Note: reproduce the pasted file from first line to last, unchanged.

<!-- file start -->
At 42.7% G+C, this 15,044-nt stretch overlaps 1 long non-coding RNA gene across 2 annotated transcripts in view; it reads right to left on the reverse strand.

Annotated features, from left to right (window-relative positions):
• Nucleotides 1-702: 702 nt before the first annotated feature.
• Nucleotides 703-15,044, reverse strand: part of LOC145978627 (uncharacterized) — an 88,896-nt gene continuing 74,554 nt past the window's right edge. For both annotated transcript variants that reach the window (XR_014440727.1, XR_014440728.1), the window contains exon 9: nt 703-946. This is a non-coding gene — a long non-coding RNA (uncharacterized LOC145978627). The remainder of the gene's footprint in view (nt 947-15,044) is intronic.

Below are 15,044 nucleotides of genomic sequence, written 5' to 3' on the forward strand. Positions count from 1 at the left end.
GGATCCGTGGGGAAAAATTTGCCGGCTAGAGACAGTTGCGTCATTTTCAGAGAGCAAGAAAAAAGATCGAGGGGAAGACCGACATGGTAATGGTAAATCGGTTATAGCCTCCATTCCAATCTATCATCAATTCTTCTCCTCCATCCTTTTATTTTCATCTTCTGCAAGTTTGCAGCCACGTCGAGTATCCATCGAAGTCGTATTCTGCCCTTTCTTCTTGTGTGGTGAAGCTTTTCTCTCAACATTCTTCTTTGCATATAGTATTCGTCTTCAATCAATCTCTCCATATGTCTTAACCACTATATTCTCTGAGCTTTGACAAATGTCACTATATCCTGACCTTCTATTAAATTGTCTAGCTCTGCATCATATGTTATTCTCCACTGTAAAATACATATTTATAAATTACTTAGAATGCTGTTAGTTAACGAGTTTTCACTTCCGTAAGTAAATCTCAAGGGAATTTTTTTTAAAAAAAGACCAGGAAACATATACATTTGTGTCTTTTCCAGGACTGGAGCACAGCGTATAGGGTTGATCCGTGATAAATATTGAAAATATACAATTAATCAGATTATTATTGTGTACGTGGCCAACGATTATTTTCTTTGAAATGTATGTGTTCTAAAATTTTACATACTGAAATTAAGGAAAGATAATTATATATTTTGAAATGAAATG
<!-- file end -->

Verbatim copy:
At 42.7% G+C, this 15,044-nt stretch overlaps 1 long non-coding RNA gene across 2 annotated transcripts in view; it reads right to left on the reverse strand.

Annotated features, from left to right (window-relative positions):
• Nucleotides 1-702: 702 nt before the first annotated feature.
• Nucleotides 703-15,044, reverse strand: part of LOC145978627 (uncharacterized) — an 88,896-nt gene continuing 74,554 nt past the window's right edge. For both annotated transcript variants that reach the window (XR_014440727.1, XR_014440728.1), the window contains exon 9: nt 703-946. This is a non-coding gene — a long non-coding RNA (uncharacterized LOC145978627). The remainder of the gene's footprint in view (nt 947-15,044) is intronic.

Below are 15,044 nucleotides of genomic sequence, written 5' to 3' on the forward strand. Positions count from 1 at the left end.
GGATCCGTGGGGAAAAATTTGCCGGCTAGAGACAGTTGCGTCATTTTCAGAGAGCAAGAAAAAAGATCGAGGGGAAGACCGACATGGTAATGGTAAATCGGTTATAGCCTCCATTCCAATCTATCATCAATTCTTCTCCTCCATCCTTTTATTTTCATCTTCTGCAAGTTTGCAGCCACGTCGAGTATCCATCGAAGTCGTATTCTGCCCTTTCTTCTTGTGTGGTGAAGCTTTTCTCTCAACATTCTTCTTTGCATATAGTATTCGTCTTCAATCAATCTCTCCATATGTCTTAACCACTATATTCTCTGAGCTTTGACAAATGTCACTATATCCTGACCTTCTATTAAATTGTCTAGCTCTGCATCATATGTTATTCTCCACTGTAAAATACATATTTATAAATTACTTAGAATGCTGTTAGTTAACGAGTTTTCACTTCCGTAAGTAAATCTCAAGGGAATTTTTTTTAAAAAAAGACCAGGAAACATATACATTTGTGTCTTTTCCAGGACTGGAGCACAGCGTATAGGGTTGATCCGTGATAAATATTGAAAATATACAATTAATCAGATTATTATTGTGTACGTGGCCAACGATTATTTTCTTTGAAATGTATGTGTTCTAAAATTTTACATACTGAAATTAAGGAAAGATAATTATATATTTTGAAATGAAATG